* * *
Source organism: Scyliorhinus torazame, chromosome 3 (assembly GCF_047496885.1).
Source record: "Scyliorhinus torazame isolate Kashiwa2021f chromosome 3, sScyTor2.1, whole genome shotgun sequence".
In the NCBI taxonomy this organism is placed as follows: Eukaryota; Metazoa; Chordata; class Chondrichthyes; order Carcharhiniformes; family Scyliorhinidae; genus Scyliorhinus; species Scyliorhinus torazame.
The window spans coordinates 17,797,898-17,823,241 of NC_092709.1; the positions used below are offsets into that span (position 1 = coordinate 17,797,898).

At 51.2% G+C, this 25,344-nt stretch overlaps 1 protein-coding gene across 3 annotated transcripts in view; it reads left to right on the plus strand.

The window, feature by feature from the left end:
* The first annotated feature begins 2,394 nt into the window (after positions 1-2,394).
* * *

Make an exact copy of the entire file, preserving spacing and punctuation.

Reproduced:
Source organism: Scyliorhinus torazame, chromosome 3 (assembly GCF_047496885.1).
Source record: "Scyliorhinus torazame isolate Kashiwa2021f chromosome 3, sScyTor2.1, whole genome shotgun sequence".
In the NCBI taxonomy this organism is placed as follows: Eukaryota; Metazoa; Chordata; class Chondrichthyes; order Carcharhiniformes; family Scyliorhinidae; genus Scyliorhinus; species Scyliorhinus torazame.
The window spans coordinates 17,797,898-17,823,241 of NC_092709.1; the positions used below are offsets into that span (position 1 = coordinate 17,797,898).

At 51.2% G+C, this 25,344-nt stretch overlaps 1 protein-coding gene across 3 annotated transcripts in view; it reads left to right on the plus strand.

The window, feature by feature from the left end:
* The first annotated feature begins 2,394 nt into the window (after positions 1-2,394).